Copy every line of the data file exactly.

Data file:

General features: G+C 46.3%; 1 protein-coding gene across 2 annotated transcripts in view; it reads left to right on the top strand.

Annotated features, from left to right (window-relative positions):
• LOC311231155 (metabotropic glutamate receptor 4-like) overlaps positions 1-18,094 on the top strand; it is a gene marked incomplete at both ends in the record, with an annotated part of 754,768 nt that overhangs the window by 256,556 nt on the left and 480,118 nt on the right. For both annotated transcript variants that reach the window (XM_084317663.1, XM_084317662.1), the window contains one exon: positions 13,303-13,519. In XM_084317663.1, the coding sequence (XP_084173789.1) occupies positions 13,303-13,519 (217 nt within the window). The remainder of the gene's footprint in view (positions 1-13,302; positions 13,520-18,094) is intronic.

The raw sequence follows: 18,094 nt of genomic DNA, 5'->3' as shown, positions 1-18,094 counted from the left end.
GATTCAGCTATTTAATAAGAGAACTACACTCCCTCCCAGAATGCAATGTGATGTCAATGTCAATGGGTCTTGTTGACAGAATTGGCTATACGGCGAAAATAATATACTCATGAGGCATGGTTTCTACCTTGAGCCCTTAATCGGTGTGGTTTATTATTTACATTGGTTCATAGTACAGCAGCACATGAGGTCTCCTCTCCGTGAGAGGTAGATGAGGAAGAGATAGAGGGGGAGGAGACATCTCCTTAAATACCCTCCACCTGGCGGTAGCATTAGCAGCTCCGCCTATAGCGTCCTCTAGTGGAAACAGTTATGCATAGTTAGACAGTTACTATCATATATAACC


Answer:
General features: G+C 46.3%; 1 protein-coding gene across 2 annotated transcripts in view; it reads left to right on the top strand.

Annotated features, from left to right (window-relative positions):
• LOC311231155 (metabotropic glutamate receptor 4-like) overlaps positions 1-18,094 on the top strand; it is a gene marked incomplete at both ends in the record, with an annotated part of 754,768 nt that overhangs the window by 256,556 nt on the left and 480,118 nt on the right. For both annotated transcript variants that reach the window (XM_084317663.1, XM_084317662.1), the window contains one exon: positions 13,303-13,519. In XM_084317663.1, the coding sequence (XP_084173789.1) occupies positions 13,303-13,519 (217 nt within the window). The remainder of the gene's footprint in view (positions 1-13,302; positions 13,520-18,094) is intronic.

The raw sequence follows: 18,094 nt of genomic DNA, 5'->3' as shown, positions 1-18,094 counted from the left end.
GATTCAGCTATTTAATAAGAGAACTACACTCCCTCCCAGAATGCAATGTGATGTCAATGTCAATGGGTCTTGTTGACAGAATTGGCTATACGGCGAAAATAATATACTCATGAGGCATGGTTTCTACCTTGAGCCCTTAATCGGTGTGGTTTATTATTTACATTGGTTCATAGTACAGCAGCACATGAGGTCTCCTCTCCGTGAGAGGTAGATGAGGAAGAGATAGAGGGGGAGGAGACATCTCCTTAAATACCCTCCACCTGGCGGTAGCATTAGCAGCTCCGCCTATAGCGTCCTCTAGTGGAAACAGTTATGCATAGTTAGACAGTTACTATCATATATAACC